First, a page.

Improving machine translation
The quality of machine translation is certainly improving (see ‘Neural machine translation), but it is not perfect yet. It can be improved by post-editing and adaptive machine translation. Time (and money) can be saved with technical translations by human post-editing of an imperfect machine translation, and most CAT tools support post-editing of machine translations. This is usually faster than translating from scratch, but the savings are difficult to predict. One study in 2010 reported time savings of about 40%; a more realistic Swiss estimate suggests that it is probably closer to 15-40%, but this is not always cost-effective.
Adaptive machine translation
Two companies have recently introduced a refinement of machine translation and post-editing, which they refer to as adaptive machine translation. The concept is simple, and involves adapting the machine translation according to the results of post-editing. According to SDL, “This is potentially a paradigm shift for the translation industry, as for the first time users can update a machine translation engine as they go along… Ultimately, with this shift, machine translation and translation memory technology start converging.”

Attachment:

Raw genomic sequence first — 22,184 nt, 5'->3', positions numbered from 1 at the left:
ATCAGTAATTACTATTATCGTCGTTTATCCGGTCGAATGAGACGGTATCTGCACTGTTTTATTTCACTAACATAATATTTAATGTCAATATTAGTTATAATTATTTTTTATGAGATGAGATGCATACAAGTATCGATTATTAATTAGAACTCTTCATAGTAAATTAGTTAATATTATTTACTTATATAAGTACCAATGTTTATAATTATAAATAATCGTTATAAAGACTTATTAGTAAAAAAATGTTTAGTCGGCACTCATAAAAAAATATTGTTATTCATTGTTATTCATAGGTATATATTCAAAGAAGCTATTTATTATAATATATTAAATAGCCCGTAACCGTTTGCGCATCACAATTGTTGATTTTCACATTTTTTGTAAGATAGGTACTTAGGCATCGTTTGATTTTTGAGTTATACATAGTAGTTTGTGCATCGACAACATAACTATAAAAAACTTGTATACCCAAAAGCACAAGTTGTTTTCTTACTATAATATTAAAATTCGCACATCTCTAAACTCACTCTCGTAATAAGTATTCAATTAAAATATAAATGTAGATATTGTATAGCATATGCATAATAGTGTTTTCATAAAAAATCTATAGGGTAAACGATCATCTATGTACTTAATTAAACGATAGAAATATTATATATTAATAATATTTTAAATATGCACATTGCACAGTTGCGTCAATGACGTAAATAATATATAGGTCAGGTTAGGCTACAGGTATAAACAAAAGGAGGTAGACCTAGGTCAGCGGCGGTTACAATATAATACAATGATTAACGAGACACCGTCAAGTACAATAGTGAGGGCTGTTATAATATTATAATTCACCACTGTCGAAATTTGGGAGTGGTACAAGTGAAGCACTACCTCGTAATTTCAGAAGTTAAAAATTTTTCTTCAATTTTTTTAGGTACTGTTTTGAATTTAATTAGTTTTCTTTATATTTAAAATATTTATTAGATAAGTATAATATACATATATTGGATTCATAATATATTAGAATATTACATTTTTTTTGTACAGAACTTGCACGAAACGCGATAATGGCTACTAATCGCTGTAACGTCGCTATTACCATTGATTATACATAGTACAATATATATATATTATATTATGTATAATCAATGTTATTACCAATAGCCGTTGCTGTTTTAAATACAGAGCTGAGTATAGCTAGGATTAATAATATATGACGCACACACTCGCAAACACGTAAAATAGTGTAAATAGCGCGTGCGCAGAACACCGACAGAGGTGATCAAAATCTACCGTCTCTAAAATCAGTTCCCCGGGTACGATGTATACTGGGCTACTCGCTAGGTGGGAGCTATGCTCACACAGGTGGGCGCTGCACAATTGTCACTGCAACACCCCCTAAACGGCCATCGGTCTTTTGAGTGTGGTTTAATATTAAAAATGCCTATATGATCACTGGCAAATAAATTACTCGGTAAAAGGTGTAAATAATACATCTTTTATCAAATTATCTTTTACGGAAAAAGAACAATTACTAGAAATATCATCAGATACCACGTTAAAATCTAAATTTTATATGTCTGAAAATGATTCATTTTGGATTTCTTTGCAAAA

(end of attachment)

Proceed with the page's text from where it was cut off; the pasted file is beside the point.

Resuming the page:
A similar concept has been introduced by Lilt; this Silicon Valley startup developed their solution from scratch on the basis of research carried out at Stanford University, rather than as an addition to an existing CAT tool like SDL. In fact SDL is now suing Lilt, alleging patent infringement. It is an unequal match: SDL has been around for a long time and is the de facto standard as a CAT tool, while Lilt was only founded in 2015 and its market capitalisation is orders of magnitude less. However, Lilt’s claims are impressive. In a case study they carried out in conjunction with a translation and localisation business on a large travel website with 1.77 million words of content, human staff “increased translation speeds far beyond the industry average of 335 words per hour. … The client’s reaction was overwhelmingly positive. The number of errors was low compared to traditional machine translation solutions and the quality in line with standard human translations. Given a two-week window, the project was actually completed within 10 days.”
Whatever the relative benefits of the solutions offered by SDL and Lilt, adaptive translation seems to be a useful addition to the tools available to human translators.